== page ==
7Strictly speaking, S and V are matrices with respect to the row specified by i, j and the column I, and
σI is the singular values of the matrix Tijkl with the row i, j and the column k, l. In addition, S and V are
taken to be real symmetric ones when Tijkl ∈ R for all i, j, k, l.
fµ (ϕn, ϕm) = exp − 2
1
φn/√2π, Hn/√2π is again used for the notational simplicity. SK is a set of the roots of
the Kth Hermite polynomial. We use the SVD to decompose fµ , which are K2
The twodimensional variable ϕn = (ϕn,1, ϕn,2) =
× K2 real
symmetric matrices, as
where
where
(4.6)
(4.7)
(4.8)
(4.9)
K2
w=1
K2
s=1
f1(ϕ, ϕ′) = X OϕwσwPϕ′w,
f2(ϕ, ϕ′) = X SϕsρsTϕ′s,
where σ1 ≥ σ2 ≥ . . . ≥ σK2 and ρ1 ≥ ρ2 ≥ . . . ≥ ρK2 . For reducing the memory usage
and the computational cost, we initially approximate the tensor network representation of
eq. (4.4) by Dinit ≤ K2:
Dinit Dinit
Y
X
n∈Γ wn=1 sn=1
ZB (K) ≈
X TB (K)wnsnwn−1ˆsn−2ˆ
,
Note that Dinit defines the bond dimension of the initial tensor. We will simply take
Dinit = Dcut for evaluating ZB in section 4.3 and Dinit = Dcut/2 for the Witten index in
section 4.4 because the bond dimension does not change after the coarsegraining steps
under these choices.
Here we mention the computational costs for the coarsegraining of tensor networks
and for the construction of tensors. Both of them are mainly consists of the SVD and the
contraction of tensor indices. Since the cost of the numerical SVD for square matrices is
proportional to the third power of the matrix dimension, the computational effort required
for the numerical decomposition described in eq. (4.2) and in eqs. (4.6) and (4.7) are in
proportion to N 6 and K6, respectively. A contraction of tensor indices are expressed as a
summation of them, so the cost of the contraction depends on the number of the tensor
indices. Then it is proportional to Dcut6 when contracting the rankthree tensors described
around eqs. (4.2) and (4.3), and is proportional to K2
× Dinit4 when building the tensor in
eq. (4.9). For the coarsegraining step, one can find that the volumedependence of the cost
is milder than Dcutdependence as follows. Since the TRG is a coarsegraining of
spacetime, one can reach a large spacetime volume by simply iterating the same local blocking
procedures.
More directly, the computational cost of the TRG is proportional to the
logarithm of the spacetime volume, i.e. the number of iterations. Summarizing the above,
ln V , and that for the construction of tensors is proportional to max K6, K2
the computational cost for the coarsegraining of tensor networks is proportional to Dcut6 ×
× Dcut4 ,
where N = Dinit = Dcut is simply assumed.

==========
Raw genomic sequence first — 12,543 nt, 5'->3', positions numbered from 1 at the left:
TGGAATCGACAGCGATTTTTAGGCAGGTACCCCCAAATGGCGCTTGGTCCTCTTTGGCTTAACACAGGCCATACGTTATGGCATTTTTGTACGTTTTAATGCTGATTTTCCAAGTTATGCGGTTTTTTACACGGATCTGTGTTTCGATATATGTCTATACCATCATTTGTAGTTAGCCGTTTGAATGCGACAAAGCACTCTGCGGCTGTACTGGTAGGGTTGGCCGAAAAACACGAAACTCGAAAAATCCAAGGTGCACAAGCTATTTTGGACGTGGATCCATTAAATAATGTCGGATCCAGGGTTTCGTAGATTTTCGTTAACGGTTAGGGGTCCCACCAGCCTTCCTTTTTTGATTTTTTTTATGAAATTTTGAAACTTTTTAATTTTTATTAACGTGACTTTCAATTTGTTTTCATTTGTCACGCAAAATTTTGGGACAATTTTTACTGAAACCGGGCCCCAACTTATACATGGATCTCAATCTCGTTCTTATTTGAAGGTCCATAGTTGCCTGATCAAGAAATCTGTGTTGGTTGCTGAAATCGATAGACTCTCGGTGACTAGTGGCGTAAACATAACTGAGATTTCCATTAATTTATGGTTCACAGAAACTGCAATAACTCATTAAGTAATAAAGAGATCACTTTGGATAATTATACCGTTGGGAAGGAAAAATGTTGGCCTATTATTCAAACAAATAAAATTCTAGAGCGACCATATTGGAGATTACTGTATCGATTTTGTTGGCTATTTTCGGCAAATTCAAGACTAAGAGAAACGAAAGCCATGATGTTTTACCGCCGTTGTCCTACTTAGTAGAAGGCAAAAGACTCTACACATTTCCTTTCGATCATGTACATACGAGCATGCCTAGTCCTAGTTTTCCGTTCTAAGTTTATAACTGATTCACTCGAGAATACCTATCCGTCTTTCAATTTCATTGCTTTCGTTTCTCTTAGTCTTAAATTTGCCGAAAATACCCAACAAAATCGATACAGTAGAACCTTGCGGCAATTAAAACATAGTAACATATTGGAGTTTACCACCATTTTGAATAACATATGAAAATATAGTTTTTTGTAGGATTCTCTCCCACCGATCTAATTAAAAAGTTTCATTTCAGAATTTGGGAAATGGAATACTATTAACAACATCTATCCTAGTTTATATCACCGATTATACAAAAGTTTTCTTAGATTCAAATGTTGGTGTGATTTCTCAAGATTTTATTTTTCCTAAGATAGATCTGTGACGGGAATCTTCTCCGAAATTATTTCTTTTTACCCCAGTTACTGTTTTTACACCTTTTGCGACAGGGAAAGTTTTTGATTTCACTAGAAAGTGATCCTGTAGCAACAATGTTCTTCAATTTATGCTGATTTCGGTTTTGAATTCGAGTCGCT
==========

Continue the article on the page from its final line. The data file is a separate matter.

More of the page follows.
Free MajoranaWilson fermion
with varying m for V = 2 × 2 (top), 8 × 8 (center), 32 × 32 (bottom). The green, blue,
and yellow symbols denote the results for three different bond dimensions: Dcut = 8, 12,
16, and the solid and open ones indicate the positive and negative sign of the Pfaffian,
respectively. The purple curves represent the exact solutions given by eq. (2.23). Three
negative peaks at m = 0, −
√2, −2√2 correspond to the fermion zero modes, and the exact
Pfaffian has the negative sign for −2 2 < m < 0 as can be seen in eq. (2.23).
√
In the top plot of figure 1, the green symbols (Dcut = 8) around the peak at the center
are rather deviated from the exact solution, and they even have the opposite sign. The
deviation becomes smaller as Dcut increases, and the yellow symbols (Dcut = 16) have the
correct sign and agree well with the exact one even near the peak. The situation is further
improved by taking larger volumes even for the smallest Dcut, and the numerical results fit
well with the analytical curve in the center and the bottom figures.
These observation can also be clearly understood in figure 2, which shows the relative
errors δ (ln ZF) given by eq. (4.1). Note that the case for Dcut = 16 on V = 2 × 2 have
extremely small errors. This is because the maximal bond dimension of the coarsegrained
tensors on V = 2 × 2 lattice is less than or equal to Dcut. In other words, no truncation
occurs in the TRG steps. This striking feature is only found in the pure fermion case. In
contrast, the discretization error and the truncation error are inevitable in the boson case
since the approximation already enters in deriving the tensor network representation of the
boson partition function, and furthermore the tensor indices are truncated to carry out the
numerical evaluation as seen in previous section. For all volumes used in the computation,
the relative errors almost monotonically decreases as Dcut increases.
Thus we can conclude that the Pfaffian with the correct sign is reproduced from the
tensor network representation in eq. (3.9) with eq. (3.11) using the Grassmann TRG within
tiny errors O 10−3 for physically important parameters, m ≪ 1, and larger volumes.
4.3
Free Wilson boson
The boson partition function is given as a discretized form ZB (K) in eq. (4.4) by applying
the Gauss–Hermite quadrature to the integrals of φ and H. Then K is the number of
the discrete points. We prepare the initial tensor network approximately as eq. (4.8) and
compute it using the TRG for m > 0 because the adopted quadrature does not effectively
work for m < 0 (we will see this point later.). It is, however, sufficient to study the case
of m > 0 because the boson action does not depend on the sign of m, but on m2, in the
continuum theory.
HJEP03(218)4
V = 2 × 2 (top), 8 × 8 (center), 32 × 32 (bottom). The solid (open) symbols represent the positive
(negative) sign of ZF.
Figure 3 shows the logarithm of ZB (K) with fixed K = 64, and figure 4 shows the
corresponding relative errors defined by eq. (4.1). One can see that the TRG results are
consistent with the exact ones for large m in all of the lattice sizes and Dcut = 16, 24,
of ZF, respectively.
32. Figure 5 shows that the results are systematically improved by increasing Dcut as
one expects. The exponential improvement may be explained as follows. Usually the
singular values of the tensor are exponentially decaying; thus from a local point of view
– 20 –
figures show the results for V = 2 × 2, 8 × 8 and 32 × 32, respectively.